Senators Mark Udall (D-Colo.) and Susan Collins (R-Maine) introduced bipartisan legislation today to temper the effects of the automatic, indiscriminate budget cuts commonly called sequestration, which went into effect last week. The Udall-Collins plan would give the executive branch more flexibility in implementing the cuts while also allowing Congress to conduct appropriate oversight throughout the process.
"With sequestration upon us, it is incumbent on Congress to replace these indiscriminate and arbitrary cuts with more prudent, strategic choices," Udall said. "Our national security, the economy and job creators throughout Colorado are counting on us to find a better, bipartisan way forward. Although I would have preferred that Congress had passed a comprehensive and balanced deficit-reduction plan to replace the sequester, the Udall-Collins plan is the only immediate way to temper the effects sequestration will have on our economy and national security."
"Our bipartisan plan would help mitigate the harmful effects of sequestration by allowing agency heads more flexibility to set priorities in reducing their budgets," Collins said. "While I continue to talk with colleagues on both sides of the aisle, and with the White House, on how we could produce a sound, long-term fiscal plan to replace the indiscriminate cuts of sequestration, I believe our plan shows that it is possible to work together on a responsible, thoughtful plan to reduce our deficit, protect the jobs of hard-working Americans, and avoid mindless, meat-ax spending cuts."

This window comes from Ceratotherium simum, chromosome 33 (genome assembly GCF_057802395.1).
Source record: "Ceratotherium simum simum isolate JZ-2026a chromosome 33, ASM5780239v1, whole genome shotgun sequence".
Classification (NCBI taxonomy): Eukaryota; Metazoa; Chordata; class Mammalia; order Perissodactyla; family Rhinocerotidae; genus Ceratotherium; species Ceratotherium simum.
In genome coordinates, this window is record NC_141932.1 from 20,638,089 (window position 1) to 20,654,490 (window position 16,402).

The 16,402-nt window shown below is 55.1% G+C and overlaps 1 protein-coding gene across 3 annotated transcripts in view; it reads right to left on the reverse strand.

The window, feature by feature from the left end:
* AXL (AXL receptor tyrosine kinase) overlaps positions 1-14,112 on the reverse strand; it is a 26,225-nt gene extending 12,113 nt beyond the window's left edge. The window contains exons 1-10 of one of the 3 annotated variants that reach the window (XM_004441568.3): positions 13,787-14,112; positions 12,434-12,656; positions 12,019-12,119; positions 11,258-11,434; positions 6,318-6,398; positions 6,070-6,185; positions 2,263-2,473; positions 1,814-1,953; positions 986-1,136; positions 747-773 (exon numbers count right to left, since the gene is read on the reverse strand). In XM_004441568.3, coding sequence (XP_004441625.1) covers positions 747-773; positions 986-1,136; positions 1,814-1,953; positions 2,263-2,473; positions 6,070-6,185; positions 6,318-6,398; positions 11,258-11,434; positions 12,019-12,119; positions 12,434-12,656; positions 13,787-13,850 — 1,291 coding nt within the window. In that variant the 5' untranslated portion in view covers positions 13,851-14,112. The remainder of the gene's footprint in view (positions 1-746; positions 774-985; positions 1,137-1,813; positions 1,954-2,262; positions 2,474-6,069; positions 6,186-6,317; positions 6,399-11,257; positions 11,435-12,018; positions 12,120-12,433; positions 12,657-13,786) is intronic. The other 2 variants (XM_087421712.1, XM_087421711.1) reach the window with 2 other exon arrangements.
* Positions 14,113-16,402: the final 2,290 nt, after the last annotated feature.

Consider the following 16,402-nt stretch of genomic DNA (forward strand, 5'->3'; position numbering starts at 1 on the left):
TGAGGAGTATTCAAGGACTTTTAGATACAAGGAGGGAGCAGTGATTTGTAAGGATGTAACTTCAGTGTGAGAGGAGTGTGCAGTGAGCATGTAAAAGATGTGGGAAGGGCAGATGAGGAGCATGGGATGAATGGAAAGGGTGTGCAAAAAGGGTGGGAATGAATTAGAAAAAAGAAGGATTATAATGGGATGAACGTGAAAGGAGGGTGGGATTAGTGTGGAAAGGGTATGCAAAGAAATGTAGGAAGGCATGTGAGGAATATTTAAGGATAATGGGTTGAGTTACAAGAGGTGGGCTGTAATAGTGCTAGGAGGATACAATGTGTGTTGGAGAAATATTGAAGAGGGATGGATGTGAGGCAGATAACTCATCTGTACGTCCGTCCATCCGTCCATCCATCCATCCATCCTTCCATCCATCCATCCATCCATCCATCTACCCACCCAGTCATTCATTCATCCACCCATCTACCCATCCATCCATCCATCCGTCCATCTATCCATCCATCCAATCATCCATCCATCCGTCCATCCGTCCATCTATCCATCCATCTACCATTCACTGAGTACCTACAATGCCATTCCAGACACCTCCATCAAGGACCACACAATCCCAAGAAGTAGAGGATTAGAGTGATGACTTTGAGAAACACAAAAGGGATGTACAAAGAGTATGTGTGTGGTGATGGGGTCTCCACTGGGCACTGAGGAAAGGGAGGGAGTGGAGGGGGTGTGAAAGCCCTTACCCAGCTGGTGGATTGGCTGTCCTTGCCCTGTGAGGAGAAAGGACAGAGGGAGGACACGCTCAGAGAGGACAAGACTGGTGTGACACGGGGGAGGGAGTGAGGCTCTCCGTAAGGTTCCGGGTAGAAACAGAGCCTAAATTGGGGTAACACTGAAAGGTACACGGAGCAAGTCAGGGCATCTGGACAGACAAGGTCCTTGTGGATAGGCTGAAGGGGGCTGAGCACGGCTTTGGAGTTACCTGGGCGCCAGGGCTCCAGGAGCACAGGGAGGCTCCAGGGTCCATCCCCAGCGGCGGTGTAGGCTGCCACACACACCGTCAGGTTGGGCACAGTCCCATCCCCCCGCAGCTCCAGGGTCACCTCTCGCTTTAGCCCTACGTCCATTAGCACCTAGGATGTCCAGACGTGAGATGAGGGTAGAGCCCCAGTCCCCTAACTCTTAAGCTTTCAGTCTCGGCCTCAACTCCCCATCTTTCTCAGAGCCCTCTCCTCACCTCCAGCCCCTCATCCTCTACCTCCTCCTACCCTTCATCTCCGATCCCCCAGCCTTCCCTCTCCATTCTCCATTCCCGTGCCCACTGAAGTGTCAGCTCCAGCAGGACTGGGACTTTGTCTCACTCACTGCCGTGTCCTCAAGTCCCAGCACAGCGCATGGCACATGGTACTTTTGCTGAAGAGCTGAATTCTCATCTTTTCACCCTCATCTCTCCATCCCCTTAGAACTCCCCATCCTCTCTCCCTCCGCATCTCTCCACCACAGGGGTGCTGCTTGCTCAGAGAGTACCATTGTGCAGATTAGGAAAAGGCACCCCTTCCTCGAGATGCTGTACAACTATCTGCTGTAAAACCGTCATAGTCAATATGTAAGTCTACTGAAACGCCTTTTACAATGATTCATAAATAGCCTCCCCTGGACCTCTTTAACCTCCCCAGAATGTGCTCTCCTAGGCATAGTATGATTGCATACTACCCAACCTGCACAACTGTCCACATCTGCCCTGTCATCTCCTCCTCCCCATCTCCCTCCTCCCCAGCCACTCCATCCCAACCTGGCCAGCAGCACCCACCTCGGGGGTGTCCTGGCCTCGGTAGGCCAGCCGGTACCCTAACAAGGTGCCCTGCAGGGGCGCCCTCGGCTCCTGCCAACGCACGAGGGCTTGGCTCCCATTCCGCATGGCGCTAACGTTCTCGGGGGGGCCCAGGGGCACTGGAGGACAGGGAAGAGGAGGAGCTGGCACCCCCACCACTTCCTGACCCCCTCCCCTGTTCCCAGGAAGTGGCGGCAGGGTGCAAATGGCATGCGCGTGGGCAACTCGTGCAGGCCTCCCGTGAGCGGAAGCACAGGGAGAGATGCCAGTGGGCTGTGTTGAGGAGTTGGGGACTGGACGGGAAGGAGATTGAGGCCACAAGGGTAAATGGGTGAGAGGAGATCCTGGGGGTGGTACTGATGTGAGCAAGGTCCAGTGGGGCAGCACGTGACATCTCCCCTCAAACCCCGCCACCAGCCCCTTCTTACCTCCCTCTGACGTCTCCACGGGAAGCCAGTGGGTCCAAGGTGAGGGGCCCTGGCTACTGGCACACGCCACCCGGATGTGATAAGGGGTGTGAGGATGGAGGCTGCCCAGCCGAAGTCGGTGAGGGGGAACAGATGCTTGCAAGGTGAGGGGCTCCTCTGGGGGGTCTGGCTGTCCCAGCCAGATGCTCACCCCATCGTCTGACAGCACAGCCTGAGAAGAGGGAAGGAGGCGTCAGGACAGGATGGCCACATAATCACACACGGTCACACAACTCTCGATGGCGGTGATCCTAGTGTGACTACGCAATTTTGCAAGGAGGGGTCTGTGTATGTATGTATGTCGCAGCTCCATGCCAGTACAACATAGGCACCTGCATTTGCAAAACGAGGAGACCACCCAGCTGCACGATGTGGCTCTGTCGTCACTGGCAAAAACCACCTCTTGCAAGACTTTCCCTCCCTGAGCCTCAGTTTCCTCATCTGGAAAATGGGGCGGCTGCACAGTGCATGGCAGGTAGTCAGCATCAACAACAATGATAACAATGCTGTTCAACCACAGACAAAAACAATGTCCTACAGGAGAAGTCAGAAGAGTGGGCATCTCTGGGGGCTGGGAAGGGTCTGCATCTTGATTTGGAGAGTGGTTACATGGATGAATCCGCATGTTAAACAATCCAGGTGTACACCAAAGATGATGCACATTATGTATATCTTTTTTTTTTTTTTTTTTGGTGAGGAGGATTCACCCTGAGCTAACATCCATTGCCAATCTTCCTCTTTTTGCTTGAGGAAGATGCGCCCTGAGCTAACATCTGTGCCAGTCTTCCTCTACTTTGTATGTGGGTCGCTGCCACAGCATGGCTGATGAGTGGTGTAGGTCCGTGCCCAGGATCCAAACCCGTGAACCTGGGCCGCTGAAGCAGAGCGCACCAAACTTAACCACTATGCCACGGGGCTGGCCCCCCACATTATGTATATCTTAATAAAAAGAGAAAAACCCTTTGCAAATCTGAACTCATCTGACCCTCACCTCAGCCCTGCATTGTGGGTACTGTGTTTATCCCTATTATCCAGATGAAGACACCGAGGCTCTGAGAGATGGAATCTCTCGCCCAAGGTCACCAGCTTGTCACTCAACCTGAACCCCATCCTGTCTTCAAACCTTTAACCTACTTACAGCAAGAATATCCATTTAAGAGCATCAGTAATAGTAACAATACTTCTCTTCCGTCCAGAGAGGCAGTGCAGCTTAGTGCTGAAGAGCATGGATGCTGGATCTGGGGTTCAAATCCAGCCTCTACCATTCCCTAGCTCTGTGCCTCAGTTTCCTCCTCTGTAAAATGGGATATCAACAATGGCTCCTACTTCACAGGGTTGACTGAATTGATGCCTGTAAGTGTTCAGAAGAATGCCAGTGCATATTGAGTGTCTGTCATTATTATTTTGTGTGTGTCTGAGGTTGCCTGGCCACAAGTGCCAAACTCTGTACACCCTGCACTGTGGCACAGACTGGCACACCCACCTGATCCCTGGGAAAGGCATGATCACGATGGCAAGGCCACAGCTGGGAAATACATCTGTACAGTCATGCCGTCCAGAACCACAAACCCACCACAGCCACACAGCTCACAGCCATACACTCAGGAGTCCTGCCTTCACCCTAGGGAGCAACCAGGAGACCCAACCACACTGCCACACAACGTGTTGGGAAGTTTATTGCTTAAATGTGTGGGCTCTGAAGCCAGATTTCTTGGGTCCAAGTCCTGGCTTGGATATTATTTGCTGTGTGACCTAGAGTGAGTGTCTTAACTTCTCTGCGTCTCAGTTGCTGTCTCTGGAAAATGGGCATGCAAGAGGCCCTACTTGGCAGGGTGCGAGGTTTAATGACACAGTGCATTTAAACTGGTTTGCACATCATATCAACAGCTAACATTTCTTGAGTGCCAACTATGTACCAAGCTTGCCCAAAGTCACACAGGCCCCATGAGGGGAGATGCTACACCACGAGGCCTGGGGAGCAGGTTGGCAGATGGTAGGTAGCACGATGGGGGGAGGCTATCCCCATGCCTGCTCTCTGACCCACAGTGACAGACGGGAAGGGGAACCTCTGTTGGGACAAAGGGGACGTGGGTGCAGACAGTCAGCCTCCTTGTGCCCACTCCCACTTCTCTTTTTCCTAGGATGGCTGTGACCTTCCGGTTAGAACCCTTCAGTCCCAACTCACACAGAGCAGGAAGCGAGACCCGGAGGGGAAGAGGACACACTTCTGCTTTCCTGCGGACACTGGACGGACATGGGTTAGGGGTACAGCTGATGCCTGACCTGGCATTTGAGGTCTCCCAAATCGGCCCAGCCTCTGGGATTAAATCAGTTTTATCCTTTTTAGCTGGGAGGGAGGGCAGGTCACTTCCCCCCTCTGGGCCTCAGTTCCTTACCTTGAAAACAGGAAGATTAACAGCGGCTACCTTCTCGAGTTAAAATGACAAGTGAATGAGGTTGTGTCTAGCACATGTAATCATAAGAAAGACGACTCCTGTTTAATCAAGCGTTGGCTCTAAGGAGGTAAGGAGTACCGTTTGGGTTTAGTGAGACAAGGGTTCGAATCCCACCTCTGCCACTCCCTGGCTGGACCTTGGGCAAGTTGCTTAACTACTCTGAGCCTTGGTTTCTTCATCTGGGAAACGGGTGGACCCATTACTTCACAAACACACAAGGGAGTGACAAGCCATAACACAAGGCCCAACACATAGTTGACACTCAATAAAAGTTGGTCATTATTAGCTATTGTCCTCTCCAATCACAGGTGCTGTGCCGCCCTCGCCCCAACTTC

The Udall-Collins bill:
Empowers the executive branch to work with Congress and propose the best way to administer what would otherwise be automatic, arbitrary budget cuts required under the Budget Control Act.
Requires that the Administration send its spending proposal for each department to the Senate and House Appropriations Committees for review and approval, providing appropriate Congressional oversight and input.
Provides authorities for the Department of Defense to start new projects and programs that have been approved, but have been on hold due to the inability of Congress to adopt a full-year defense appropriations bill.